The principles guiding the growth of intestinal structures called villi are surprisingly similar across chickens, frogs, mice, and snakes. The wrinkling of the inner gut, the researchers found, is intimately linked to the stages of muscle layer differentiation, which produce a series of different physical stresses.
"You are not just a ball of cells," says Clifford Tabin, George Jacob and Jacqueline Hazel Leder Professor of Genetics at Harvard Medical School (HMS).
The way cells organize within the human body allows us all to function the way we do, but a couple of Harvard professors are concerned as much with that developmental process as with the end result. Tabin shares a common perspective with L. Mahadevan, the Lola England de Valpine Professor of Applied Mathematics at the Harvard School of Engineering and Applied Sciences (SEAS), professor of organismic and evolutionary biology, and professor of physics.
"When I teach medical students, they're more interested in the rare people who are born with birth defects," says Tabin. "They want to understand embryology so they understand how things go awry, but I'm more interested in the fact that for everyone sitting in my classroom—all 200 of those medical students and dental students—it went right! And every one of them has a heart on the left side and every one of them has two kidneys, and how the heck do you do that?"
By taking steps back through embryos' development, researchers in Mahadevan's and Tabin's laboratories investigated how the guts of several different animals end up as they do. Their findings, published in a recent issue of Science, reveal that the principles guiding the growth of intestinal structures called villi are surprisingly similar across chickens, frogs, mice, and snakes.
These fingerlike villi lie on the inside wall of the gut and are crucial in the uptake of nutrients from food by effectively increasing the absorptive surface area 30-fold.
Researchers in Tabin's lab had noticed a zigzag pattern on the inside of the guts of chick embryos, while collaborating on a project that investigated the coiling of the gut.
"They showed me the picture and I said, 'I know how to explain that,'" recalls Mahadevan, who had studied the cause of such zigzag patterns in shrinking gels in 2005.
Mahadevan's group uses theoretical and experimental approaches to study a variety of problems in science and engineering, with a recent interest in the physical basis of morphogenesis in plants and animals, while Tabin's team has a longstanding interest and expertise in the development of living organisms. Together, the groups designed and carried out experiments and simulations to elucidate exactly what makes the villi turn out the way they do, a process they dubbed "villification."
Previous studies into villi development only looked at the later stages of their growth, which is driven by stem cells in the structures' bases, but by pooling their expertise, the two labs postulated and confirmed that early villus growth is driven not by stem cell generation but by mechanical forces from the different muscle layers of the gut.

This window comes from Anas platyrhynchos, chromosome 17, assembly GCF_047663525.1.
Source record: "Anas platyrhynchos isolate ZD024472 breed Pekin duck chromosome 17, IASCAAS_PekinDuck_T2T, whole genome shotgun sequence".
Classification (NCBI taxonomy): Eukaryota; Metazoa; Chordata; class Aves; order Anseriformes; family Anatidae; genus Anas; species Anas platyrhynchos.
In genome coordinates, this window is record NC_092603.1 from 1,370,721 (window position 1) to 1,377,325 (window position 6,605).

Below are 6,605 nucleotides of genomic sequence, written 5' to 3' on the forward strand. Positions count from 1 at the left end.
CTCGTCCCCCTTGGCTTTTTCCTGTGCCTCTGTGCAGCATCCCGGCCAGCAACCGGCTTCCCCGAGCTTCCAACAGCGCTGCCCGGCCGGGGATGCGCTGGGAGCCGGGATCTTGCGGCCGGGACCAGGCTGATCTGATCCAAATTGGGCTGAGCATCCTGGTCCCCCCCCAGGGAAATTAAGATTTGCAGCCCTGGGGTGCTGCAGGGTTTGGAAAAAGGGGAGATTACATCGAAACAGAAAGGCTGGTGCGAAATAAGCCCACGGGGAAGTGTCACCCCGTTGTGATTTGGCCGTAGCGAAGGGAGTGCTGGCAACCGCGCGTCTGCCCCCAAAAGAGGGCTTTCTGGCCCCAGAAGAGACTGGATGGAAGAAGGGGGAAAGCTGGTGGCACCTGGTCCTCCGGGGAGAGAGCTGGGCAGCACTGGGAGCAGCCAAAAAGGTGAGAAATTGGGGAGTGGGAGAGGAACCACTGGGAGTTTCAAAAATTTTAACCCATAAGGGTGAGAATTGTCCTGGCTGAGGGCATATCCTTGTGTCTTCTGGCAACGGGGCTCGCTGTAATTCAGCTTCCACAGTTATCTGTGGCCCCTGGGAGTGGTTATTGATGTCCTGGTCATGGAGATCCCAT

"It's as if I had a piece of paper and wet it on one side: the wet region would swell, the dry one would not," says Mahadevan. "This causes the paper to wrinkle. Similarly, when one layer of the gut grows relative to the other, it is compressed and buckles."
The wrinkling of the inner gut, the researchers found, is intimately linked to the stages of muscle layer differentiation, which produce a series of different physical stresses. Co-lead authors Amy Shyer, a graduate student in Tabin's lab, and Tuomas Tallinen, a postdoctoral fellow in Mahadevan's lab, observed that muscle layer differentiation coincided exactly with shifts in the patterns observed in the gut, using computational models of the process that incorporated the gut's experimentally measured geometry and mechanical properties.
By looking across animal models, the labs were even able to specify which muscle layers cause which folding patterns. Some animals, like frogs, keep their zigzag guts until birth because they lack a corresponding muscle layer found in chicks and mice, which allows individual villi to form.
"Now there is a gap," says Tabin. The group's next aim is to explain interim growth, after the individual villi have been formed but before they are entirely dependent on stem cells for their preservation. More knowledge on this force-to-stem-cell transition will lead to broader understanding of other developmental mechanisms that cannot be observed in organisms after birth.
The implications of this work lie in the power of the physical approach to be generalized for organs in other species.
"There's a very simple principle explaining these patterns: how leaves curl, how tendrils form, how the gut forms," says Mahadevan. "They all arise because of differential growth, which leads to shape changes due to geometric incompatibility."
"The people coming from the developmental biology world—the non-mathematical world—were not thinking in terms of physical forces," says Tabin. "Then there was a second world of those who think mechanically, who think about how tubes fold in a biological setting."
Alone, each perspective cannot, for example, fully paint the picture of villus formation, but studies like this help to build bridges across traditional disciplines.
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